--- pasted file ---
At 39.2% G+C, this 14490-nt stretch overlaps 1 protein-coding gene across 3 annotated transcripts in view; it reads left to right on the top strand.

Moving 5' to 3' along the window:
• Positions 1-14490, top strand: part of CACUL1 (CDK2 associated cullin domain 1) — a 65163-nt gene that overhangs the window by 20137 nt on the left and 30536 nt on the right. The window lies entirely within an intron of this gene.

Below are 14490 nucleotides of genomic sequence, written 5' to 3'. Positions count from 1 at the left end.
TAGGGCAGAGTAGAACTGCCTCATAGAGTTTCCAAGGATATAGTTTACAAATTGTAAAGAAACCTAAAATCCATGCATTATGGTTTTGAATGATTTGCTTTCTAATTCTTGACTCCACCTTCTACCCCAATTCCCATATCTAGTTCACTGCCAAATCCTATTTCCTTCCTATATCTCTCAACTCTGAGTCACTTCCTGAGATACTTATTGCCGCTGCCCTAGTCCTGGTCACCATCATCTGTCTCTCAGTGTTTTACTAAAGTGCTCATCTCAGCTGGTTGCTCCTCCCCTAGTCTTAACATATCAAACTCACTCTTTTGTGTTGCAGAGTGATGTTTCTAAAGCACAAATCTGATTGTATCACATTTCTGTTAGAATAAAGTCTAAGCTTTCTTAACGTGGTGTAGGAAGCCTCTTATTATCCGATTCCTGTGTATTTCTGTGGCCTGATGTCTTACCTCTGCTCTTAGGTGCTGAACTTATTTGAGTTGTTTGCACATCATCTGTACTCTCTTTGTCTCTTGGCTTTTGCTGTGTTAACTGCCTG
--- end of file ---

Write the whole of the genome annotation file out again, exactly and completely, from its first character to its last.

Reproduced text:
At 39.2% G+C, this 14490-nt stretch overlaps 1 protein-coding gene across 3 annotated transcripts in view; it reads left to right on the top strand.

Moving 5' to 3' along the window:
• Positions 1-14490, top strand: part of CACUL1 (CDK2 associated cullin domain 1) — a 65163-nt gene that overhangs the window by 20137 nt on the left and 30536 nt on the right. The window lies entirely within an intron of this gene.

Below are 14490 nucleotides of genomic sequence, written 5' to 3'. Positions count from 1 at the left end.
TAGGGCAGAGTAGAACTGCCTCATAGAGTTTCCAAGGATATAGTTTACAAATTGTAAAGAAACCTAAAATCCATGCATTATGGTTTTGAATGATTTGCTTTCTAATTCTTGACTCCACCTTCTACCCCAATTCCCATATCTAGTTCACTGCCAAATCCTATTTCCTTCCTATATCTCTCAACTCTGAGTCACTTCCTGAGATACTTATTGCCGCTGCCCTAGTCCTGGTCACCATCATCTGTCTCTCAGTGTTTTACTAAAGTGCTCATCTCAGCTGGTTGCTCCTCCCCTAGTCTTAACATATCAAACTCACTCTTTTGTGTTGCAGAGTGATGTTTCTAAAGCACAAATCTGATTGTATCACATTTCTGTTAGAATAAAGTCTAAGCTTTCTTAACGTGGTGTAGGAAGCCTCTTATTATCCGATTCCTGTGTATTTCTGTGGCCTGATGTCTTACCTCTGCTCTTAGGTGCTGAACTTATTTGAGTTGTTTGCACATCATCTGTACTCTCTTTGTCTCTTGGCTTTTGCTGTGTTAACTGCCTG